Language becomes simpler as Kali Yuga progresses. It is easy to see that modern French is a simpler language than Latin, or Hindi than Sanskrit. Language becomes increasingly a tool for dealing with the material world and nothing else. The human mind becomes simpler and more materially-oriented. Studies show that the extraordinary range of consonantal sounds in ancient languages make it certain that early humanity had far finer and subtler powers of hearing and articulation than we children of Kali Yuga; and the study of ancient music, with its remarkable subtlety of rhythm and melody, confirms this.
We should also understand that Kali Yuga is not one-fourth of the Historical Cycle. Actually the Ages form the pattern known as the Tetraktys. So, taking the length of Kali Yuga as one unit, the length of the Age of Bronze is two units, that of the Age of Silver three units and that of the Age of Gold four units. Thus the Age of Iron is one-tenth of the entire Historical Cycle.
Since patriarchy does not cover the whole of Kali Yuga, we can see that the patriarchal period is in fact a very small part of the whole cycle of human civilization.
Despite the evident negative qualities of this last Age, it is a necessary part of the Historical Cycle and has also some positive aspects. In these latter days, the Spiritual Path has been made easier for us. The Path of Love, known as bhakti, or the Way of Sai Sushuri, is especially prevalent in this time and souls can be saved simply by chanting the Names of Our Mother.
Even the strongly individualist civilization of the late patriarchal West has allowed artistic achievements of a "psychological" and "realistic" nature to flourish that would have been out of place in a more spiritually-oriented world. Modern science and technics have realised many possibilities of a purely material nature which would have seemed unimportant, and indeed unnecessary to earlier Ages wherein a more direct spiritual control over material life was possible, and in any case the physical aspect of life was far from being the most important. Indeed it is only owing to the consolidation of the terrestrial environment that modern technics have become possible, even as the earlier spiritual techniques have become increasingly difficult and diminished in effectiveness. Each of these developments of Kali Yuga, however, is valid in its own right, and they constitute the "winter fruits" of the Historical Cycle, necessary for the realisation of all its possibilities, even the more inferior ones.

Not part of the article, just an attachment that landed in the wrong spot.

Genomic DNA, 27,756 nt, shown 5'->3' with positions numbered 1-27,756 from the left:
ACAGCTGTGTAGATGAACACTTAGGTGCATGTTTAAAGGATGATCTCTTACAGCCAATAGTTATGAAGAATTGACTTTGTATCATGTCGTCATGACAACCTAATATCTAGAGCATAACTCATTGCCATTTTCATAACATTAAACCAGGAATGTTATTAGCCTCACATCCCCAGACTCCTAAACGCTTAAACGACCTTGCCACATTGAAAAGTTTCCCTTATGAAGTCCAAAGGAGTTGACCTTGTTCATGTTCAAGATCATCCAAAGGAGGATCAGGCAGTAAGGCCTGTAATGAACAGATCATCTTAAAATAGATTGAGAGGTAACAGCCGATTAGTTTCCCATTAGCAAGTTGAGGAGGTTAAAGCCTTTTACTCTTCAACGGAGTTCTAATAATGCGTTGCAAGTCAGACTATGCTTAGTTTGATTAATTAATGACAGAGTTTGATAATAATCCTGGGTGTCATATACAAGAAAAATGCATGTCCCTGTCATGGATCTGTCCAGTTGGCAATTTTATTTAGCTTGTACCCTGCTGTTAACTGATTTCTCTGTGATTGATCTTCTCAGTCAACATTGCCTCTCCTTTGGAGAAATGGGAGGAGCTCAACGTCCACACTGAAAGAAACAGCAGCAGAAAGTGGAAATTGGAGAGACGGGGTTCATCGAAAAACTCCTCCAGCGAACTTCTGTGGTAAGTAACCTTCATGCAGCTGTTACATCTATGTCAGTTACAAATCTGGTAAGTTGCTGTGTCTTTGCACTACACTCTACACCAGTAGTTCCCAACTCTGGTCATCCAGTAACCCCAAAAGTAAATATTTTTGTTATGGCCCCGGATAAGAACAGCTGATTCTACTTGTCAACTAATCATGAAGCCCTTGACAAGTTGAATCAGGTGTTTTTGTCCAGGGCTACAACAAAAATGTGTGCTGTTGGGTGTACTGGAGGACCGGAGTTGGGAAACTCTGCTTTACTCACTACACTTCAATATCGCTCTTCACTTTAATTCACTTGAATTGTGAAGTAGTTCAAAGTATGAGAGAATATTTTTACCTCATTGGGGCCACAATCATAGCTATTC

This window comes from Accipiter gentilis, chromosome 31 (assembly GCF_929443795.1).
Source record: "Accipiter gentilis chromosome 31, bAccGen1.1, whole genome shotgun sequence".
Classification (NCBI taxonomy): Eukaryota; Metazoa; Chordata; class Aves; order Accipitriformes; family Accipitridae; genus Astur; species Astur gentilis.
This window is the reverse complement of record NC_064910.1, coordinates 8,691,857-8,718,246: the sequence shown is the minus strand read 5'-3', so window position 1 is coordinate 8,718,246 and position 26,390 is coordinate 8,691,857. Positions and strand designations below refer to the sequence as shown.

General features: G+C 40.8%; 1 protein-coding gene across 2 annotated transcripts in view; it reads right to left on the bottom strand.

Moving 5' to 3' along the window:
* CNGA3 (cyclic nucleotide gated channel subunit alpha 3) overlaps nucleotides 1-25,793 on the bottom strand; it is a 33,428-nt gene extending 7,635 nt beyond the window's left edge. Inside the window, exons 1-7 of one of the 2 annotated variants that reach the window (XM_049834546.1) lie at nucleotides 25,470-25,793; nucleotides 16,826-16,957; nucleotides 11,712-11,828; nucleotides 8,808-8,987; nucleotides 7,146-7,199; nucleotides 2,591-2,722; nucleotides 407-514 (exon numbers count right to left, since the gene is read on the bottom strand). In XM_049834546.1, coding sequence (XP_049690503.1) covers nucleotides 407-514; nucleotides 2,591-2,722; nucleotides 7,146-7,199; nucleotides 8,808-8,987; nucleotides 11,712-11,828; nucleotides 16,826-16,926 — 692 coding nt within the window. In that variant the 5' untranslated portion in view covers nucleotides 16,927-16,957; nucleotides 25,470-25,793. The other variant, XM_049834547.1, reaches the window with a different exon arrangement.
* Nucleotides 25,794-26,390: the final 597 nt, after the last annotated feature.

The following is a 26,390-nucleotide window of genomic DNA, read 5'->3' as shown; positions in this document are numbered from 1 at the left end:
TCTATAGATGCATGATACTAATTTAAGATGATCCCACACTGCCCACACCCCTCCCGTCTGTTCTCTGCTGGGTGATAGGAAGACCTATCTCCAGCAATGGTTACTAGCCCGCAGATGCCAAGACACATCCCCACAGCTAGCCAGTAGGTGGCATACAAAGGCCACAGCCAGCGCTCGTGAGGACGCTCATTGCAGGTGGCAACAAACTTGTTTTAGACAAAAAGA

To "turn back the clock" is neither possible nor desirable. Our werde (or karma) has led us into being children of Kali Yuga. It is desirable, however, to understand the Cycle and our place within it and not to be misled by the claims of its material philosophies to overrule – by their simple ignorance of all higher things – what is older and wiser than themselves. Their current effectiveness in purely material terms should not overawe us into accepting their arrogant attempts to judge their spiritual betters and to place their own last and lowest age, with its shallow materialist outlook, above all higher ages.
For those of us who worship Our Mother God, let us rejoice and understand that while the masculine cruelties of Kali Yuga are regrettable, the existence of such an Age is ultimately part of the Divine Mercy. For we who have, by our choices in other lives, come to a relatively low state of being at the end of a Cycle, there is nonetheless a world for us to inhabit and a Path for us to follow.
A world full of beautiful things made by our Divine Mother: a world where we may enjoy the pleasures of sight and sound, scent and sensation and may also follow the Path of the Mother, for, as it says in the Great Hymn to Mahalakshmi:
Thou Art the Giver ... of both worldly enjoyment and liberation
In this dark age, toward the end of Kali Yuga, the Spiritual Path has been made simpler for us than ever before; and our dear Mother calls us to Her, simply asking us to love Her like little children and to chant Her name.
We have not come into this Kali Yuga by accident, but because our actions have led us here. It is in many respects a dark place, yet at the centre of its darkness shines the light of our Mother, always showing us the way home to Her.